The Democrats, on the other hand, ran the most notable political figure of the last three decades, a person who gives speeches to Wall Street for huge sums of money, who appeared to subvert the FBI by deleting thousands of emails, who takes large sums of money from Saudi Arabia, and who has been surrounded by more controversy than you can imagine. And, in order to get her on the ticket, her campaign relied on the votes of super delegates, Democratic establishment politicians and lobbyists. Not only this, but they colluded with the Democratic National Committee and the media in order to intentionally suppress the campaign of her opponent.

Vermont Sen. Bernie Sanders is the most experienced outsider in Washington, the longest serving independent senator in the history of our nation, and a self-avowed democratic socialist. He beat Hillary Clinton by nearly 20 points in almost every state she lost to Trump. Bernie Sanders would have beat Donald Trump last week. He would have won the support of the labor unions and people that Hillary Clinton and the democratic establishment have discounted for decades. And I’m not writing this as a big “I told you so!” I’m writing this because I have never in my life been more afraid for the future of this planet, and if we can survive this next four years, and we can, than it is absolutely imperative that we do not make the same mistakes we made in this primary election.

Any post-mortem that places the blame on anyone but the DNC and Hillary Clinton is essentially useless. Yes, the electoral college sucks. Yes, the FBI had an impact. Yes, Russia and Wikileaks were helping Donald Trump, but these all serve as distractions to the main issue.

Americans had a clear opportunity to reject racism, sexism and bigotry on the ballot this year. That is clear as day. And they didn’t, thus, we have a lot of work to do in reaching out to those who voted for Trump and explaining to them how that affects vulnerable communities. But hurling labels and insults at people who already feel like they don’t matter to Democrats or their supporters absolutely will not help. It will guarantee our failure. And by reducing the question of racism to whether or not you voted against Trump, you risk giving tons of racists who voted for Hillary Clinton a free pass. Reducing the question of racism to partisan politics reduces the importance and overwhelming dominance of that issue.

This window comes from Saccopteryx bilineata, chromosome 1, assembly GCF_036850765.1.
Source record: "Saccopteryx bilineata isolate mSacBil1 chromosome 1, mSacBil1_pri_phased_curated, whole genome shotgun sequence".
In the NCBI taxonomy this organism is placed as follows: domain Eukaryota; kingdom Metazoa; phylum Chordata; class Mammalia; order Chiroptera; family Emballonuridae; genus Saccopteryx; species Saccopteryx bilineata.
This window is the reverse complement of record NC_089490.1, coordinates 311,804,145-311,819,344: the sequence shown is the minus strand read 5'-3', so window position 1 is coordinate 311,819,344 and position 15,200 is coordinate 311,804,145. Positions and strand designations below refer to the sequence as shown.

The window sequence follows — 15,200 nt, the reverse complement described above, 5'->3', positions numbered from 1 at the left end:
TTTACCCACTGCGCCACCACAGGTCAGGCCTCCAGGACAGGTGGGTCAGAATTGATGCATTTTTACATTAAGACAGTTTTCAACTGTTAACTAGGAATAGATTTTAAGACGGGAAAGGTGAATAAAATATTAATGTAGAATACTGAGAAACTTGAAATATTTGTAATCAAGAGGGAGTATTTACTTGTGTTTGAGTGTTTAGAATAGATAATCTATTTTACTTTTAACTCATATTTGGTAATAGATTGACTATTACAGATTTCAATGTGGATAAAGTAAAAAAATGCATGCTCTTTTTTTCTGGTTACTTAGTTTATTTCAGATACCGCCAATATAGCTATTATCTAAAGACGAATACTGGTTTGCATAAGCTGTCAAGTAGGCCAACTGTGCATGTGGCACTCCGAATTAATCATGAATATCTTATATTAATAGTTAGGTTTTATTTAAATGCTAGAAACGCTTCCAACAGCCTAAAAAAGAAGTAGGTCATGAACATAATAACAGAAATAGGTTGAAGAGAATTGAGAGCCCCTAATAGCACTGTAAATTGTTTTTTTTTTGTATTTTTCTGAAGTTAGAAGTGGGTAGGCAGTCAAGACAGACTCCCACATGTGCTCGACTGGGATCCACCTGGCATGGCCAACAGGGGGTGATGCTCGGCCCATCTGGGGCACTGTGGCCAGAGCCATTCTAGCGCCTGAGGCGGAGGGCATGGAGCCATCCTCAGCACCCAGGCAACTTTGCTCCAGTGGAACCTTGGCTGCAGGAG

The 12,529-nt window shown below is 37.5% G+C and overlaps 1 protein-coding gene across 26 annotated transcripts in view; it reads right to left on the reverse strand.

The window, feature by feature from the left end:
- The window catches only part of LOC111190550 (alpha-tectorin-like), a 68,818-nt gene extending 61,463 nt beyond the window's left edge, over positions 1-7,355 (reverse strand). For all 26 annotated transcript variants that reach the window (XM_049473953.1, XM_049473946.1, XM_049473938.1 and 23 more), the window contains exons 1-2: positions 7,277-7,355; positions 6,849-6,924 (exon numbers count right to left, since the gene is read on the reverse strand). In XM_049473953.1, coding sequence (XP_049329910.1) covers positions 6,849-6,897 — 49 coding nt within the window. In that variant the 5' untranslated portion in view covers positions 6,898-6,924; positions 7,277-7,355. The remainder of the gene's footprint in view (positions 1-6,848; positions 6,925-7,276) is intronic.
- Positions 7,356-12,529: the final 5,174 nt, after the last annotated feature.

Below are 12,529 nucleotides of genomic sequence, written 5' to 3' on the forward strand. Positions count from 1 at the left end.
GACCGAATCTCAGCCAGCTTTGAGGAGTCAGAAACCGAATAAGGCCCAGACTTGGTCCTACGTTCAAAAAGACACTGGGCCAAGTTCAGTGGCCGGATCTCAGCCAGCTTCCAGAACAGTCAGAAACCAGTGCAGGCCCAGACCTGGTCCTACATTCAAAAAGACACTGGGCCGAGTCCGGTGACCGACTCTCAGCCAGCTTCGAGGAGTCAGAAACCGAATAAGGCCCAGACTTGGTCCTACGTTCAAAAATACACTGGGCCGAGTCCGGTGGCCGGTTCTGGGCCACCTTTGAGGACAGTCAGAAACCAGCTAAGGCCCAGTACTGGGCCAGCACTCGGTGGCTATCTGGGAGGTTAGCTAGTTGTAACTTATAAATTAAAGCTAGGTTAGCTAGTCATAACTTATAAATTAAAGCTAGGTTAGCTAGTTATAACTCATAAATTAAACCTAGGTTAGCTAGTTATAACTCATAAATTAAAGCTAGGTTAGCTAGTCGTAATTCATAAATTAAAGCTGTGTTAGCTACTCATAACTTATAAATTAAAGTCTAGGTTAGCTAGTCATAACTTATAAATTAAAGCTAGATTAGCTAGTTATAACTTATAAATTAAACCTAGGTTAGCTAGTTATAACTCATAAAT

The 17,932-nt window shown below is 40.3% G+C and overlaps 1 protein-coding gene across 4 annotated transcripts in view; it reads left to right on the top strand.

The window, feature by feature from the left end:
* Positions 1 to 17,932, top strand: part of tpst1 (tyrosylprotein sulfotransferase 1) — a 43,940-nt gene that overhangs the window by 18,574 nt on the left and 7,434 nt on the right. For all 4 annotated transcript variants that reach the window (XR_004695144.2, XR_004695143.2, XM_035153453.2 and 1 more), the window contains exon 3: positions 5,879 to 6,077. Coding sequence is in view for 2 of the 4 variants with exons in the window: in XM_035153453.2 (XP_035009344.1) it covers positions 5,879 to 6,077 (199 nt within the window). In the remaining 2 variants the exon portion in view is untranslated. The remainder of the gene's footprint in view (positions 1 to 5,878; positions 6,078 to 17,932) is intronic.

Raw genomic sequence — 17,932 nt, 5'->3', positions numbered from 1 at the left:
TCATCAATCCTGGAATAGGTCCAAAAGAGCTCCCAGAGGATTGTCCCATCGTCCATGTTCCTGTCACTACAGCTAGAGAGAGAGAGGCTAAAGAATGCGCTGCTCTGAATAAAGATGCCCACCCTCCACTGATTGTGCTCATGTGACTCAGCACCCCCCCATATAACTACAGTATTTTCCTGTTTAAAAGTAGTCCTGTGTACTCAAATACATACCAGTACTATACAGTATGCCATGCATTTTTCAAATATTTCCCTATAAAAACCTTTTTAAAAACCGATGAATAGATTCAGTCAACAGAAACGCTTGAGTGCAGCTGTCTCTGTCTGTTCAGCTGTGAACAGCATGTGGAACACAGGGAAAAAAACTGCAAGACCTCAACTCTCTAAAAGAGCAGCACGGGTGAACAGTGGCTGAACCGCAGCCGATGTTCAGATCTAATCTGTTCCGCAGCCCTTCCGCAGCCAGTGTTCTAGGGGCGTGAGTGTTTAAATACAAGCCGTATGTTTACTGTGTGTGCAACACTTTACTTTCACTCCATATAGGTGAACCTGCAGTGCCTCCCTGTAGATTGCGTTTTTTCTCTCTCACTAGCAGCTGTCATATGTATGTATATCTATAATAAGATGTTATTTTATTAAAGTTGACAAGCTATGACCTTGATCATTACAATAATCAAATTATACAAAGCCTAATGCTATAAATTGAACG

What will help is explaining to everyone that policies that support the working class, support all of us. Donald Trump just went around selling a populist message for months and now has the full deck stacked in his favor: near complete control of all three branches of government. If he fails to live up to his promises, which he will, because he’s a con man, it will give the left an opportunity to show America what a real populist looks like. He is already failing to deliver on several commitments made to voters in the campaign. Since election day, he has changed his positions on repealing Obamacare, deporting 11 million illegal immigrants, building the wall, and “draining the swamp.”

It is important to be gracious to those who have just suffered a terrifying defeat, but in our analysis of why Democrats lost this election, we must be correct or we risk losing to Republicans forever.

No more Wall Street lobbyists, no more unnecessary foreign wars, no more super PACs, no more name-calling. We have to get this right; the direction our party must head in is clear.

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Column: This election all but screams at Dems to change tactics next time